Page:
Molecular coupling between voltage sensor and pore opening in the Arabidopsis inward rectifier K+ channel KAT1
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Animal and plant voltage-gated ion channels share a common architecture. They are made up of four subunits and the positive charges on helical S4 segments of the protein in animal K+ channels are the main voltage-sensing elements. The KAT1 channel cloned from Arabidopsis thaliana, despite its structural similarity to animal outward rectifier K+ channels is, however, an inward rectifier. Here we detected KAT1-gating currents due to the existence of an intrinsic voltage sensor in this channel. The measured gating currents evoked in response to hyperpolarizing voltage steps consist of a very fast (tau = 318 +/- 34 mus at -180 mV) and a slower component (4.5 +/- 0.5 ins at -180 mV) representing charge moved when most channels are closed. The observed gating currents precede in time the ionic currents and they are measurable at voltages (less than or equal to -60) at which the channel open probability is negligible (approximate to 10(-4)). These two observations, together with the fact that there is a delay in the onset of the ionic currents, indicate that gating charge transits between several closed states before the KAT1 channel opens. To gain insight into the molecular mechanisms that give rise to the gating currents and lead to channel opening, we probed external accessibility of S4 domain residues to methanethiosulfonate-ethyltrimethylammonium (MTSET) in both closed and open cysteine-substituted KAT1 channels. The results demonstrate that the putative voltage-sensing charges of S4 move inward when the KAT1 channels open.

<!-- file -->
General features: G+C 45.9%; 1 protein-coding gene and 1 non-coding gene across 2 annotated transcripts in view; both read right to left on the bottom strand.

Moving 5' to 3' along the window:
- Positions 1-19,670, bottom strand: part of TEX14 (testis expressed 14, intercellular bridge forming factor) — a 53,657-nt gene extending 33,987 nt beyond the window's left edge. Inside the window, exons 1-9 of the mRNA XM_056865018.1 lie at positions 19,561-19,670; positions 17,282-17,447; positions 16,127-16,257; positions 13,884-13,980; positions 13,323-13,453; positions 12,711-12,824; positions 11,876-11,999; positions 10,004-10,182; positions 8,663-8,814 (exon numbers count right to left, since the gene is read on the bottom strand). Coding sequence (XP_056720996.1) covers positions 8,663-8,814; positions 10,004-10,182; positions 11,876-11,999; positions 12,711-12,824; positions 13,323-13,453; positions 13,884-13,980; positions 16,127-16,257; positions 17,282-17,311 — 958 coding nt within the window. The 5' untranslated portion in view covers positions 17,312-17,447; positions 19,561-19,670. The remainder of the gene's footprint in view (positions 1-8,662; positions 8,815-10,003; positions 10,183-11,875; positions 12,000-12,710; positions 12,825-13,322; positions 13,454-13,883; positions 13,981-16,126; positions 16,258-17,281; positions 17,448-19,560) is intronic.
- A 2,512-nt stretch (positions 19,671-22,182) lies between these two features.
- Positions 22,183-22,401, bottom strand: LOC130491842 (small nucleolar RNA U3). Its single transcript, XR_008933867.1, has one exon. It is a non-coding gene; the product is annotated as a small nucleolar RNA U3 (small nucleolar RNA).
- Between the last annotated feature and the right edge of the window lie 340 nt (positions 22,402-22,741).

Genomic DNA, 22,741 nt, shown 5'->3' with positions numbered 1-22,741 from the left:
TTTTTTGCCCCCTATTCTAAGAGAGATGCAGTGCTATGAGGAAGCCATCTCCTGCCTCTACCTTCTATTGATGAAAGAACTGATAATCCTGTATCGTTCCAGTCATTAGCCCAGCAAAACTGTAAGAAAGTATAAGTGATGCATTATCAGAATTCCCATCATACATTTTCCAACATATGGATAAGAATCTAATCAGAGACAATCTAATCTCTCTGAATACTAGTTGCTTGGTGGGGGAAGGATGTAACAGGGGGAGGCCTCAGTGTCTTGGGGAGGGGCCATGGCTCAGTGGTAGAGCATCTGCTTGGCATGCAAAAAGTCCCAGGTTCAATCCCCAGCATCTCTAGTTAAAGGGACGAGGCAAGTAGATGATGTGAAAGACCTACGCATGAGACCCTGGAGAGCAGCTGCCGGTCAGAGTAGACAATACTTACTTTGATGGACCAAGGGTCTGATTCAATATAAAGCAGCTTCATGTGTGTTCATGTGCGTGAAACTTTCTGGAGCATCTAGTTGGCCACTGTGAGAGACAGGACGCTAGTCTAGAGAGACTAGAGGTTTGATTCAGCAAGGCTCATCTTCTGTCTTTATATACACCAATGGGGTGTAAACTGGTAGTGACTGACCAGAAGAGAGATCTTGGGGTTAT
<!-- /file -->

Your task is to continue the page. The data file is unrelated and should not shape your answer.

Quote ItemJOURNAL OF GENERAL PHYSIOLOGY Volume: 122 Issue: 4 Pages: 459-469 Published: OCT 2003